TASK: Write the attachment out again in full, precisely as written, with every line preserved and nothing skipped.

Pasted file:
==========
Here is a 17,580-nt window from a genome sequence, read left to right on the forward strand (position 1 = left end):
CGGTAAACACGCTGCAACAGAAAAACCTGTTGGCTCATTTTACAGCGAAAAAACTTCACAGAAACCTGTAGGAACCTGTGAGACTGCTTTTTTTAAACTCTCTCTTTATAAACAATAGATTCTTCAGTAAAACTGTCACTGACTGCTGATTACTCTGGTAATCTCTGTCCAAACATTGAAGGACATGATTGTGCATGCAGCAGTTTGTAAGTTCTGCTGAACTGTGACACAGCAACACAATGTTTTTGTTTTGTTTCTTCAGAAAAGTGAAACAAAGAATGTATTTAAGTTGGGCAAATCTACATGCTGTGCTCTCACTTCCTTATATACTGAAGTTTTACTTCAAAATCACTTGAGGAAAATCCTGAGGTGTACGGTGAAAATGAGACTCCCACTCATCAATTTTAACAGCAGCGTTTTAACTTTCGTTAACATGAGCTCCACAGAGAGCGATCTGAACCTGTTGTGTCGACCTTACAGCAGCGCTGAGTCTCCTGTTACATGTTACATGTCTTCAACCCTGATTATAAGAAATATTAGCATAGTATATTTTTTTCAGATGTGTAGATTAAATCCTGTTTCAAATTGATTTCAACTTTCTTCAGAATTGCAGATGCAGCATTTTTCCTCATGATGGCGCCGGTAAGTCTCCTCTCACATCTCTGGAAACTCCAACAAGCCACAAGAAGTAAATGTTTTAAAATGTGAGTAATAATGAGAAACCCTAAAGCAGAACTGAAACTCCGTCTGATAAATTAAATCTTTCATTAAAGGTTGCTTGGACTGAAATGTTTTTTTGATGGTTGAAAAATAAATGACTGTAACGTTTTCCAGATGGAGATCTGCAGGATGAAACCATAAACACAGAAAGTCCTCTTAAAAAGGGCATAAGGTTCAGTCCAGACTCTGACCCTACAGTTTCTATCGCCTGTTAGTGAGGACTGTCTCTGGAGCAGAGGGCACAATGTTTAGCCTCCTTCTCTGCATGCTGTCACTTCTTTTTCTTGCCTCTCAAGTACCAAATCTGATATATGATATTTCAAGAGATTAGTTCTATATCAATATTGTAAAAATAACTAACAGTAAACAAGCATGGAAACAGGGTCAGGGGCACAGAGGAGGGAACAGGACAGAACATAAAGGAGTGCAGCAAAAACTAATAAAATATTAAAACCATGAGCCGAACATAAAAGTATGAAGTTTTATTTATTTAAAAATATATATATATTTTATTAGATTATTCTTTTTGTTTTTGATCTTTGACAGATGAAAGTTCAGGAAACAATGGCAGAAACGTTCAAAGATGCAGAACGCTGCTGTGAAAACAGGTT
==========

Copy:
Here is a 17,580-nt window from a genome sequence, read left to right on the forward strand (position 1 = left end):
CGGTAAACACGCTGCAACAGAAAAACCTGTTGGCTCATTTTACAGCGAAAAAACTTCACAGAAACCTGTAGGAACCTGTGAGACTGCTTTTTTTAAACTCTCTCTTTATAAACAATAGATTCTTCAGTAAAACTGTCACTGACTGCTGATTACTCTGGTAATCTCTGTCCAAACATTGAAGGACATGATTGTGCATGCAGCAGTTTGTAAGTTCTGCTGAACTGTGACACAGCAACACAATGTTTTTGTTTTGTTTCTTCAGAAAAGTGAAACAAAGAATGTATTTAAGTTGGGCAAATCTACATGCTGTGCTCTCACTTCCTTATATACTGAAGTTTTACTTCAAAATCACTTGAGGAAAATCCTGAGGTGTACGGTGAAAATGAGACTCCCACTCATCAATTTTAACAGCAGCGTTTTAACTTTCGTTAACATGAGCTCCACAGAGAGCGATCTGAACCTGTTGTGTCGACCTTACAGCAGCGCTGAGTCTCCTGTTACATGTTACATGTCTTCAACCCTGATTATAAGAAATATTAGCATAGTATATTTTTTTCAGATGTGTAGATTAAATCCTGTTTCAAATTGATTTCAACTTTCTTCAGAATTGCAGATGCAGCATTTTTCCTCATGATGGCGCCGGTAAGTCTCCTCTCACATCTCTGGAAACTCCAACAAGCCACAAGAAGTAAATGTTTTAAAATGTGAGTAATAATGAGAAACCCTAAAGCAGAACTGAAACTCCGTCTGATAAATTAAATCTTTCATTAAAGGTTGCTTGGACTGAAATGTTTTTTTGATGGTTGAAAAATAAATGACTGTAACGTTTTCCAGATGGAGATCTGCAGGATGAAACCATAAACACAGAAAGTCCTCTTAAAAAGGGCATAAGGTTCAGTCCAGACTCTGACCCTACAGTTTCTATCGCCTGTTAGTGAGGACTGTCTCTGGAGCAGAGGGCACAATGTTTAGCCTCCTTCTCTGCATGCTGTCACTTCTTTTTCTTGCCTCTCAAGTACCAAATCTGATATATGATATTTCAAGAGATTAGTTCTATATCAATATTGTAAAAATAACTAACAGTAAACAAGCATGGAAACAGGGTCAGGGGCACAGAGGAGGGAACAGGACAGAACATAAAGGAGTGCAGCAAAAACTAATAAAATATTAAAACCATGAGCCGAACATAAAAGTATGAAGTTTTATTTATTTAAAAATATATATATATTTTATTAGATTATTCTTTTTGTTTTTGATCTTTGACAGATGAAAGTTCAGGAAACAATGGCAGAAACGTTCAAAGATGCAGAACGCTGCTGTGAAAACAGGTT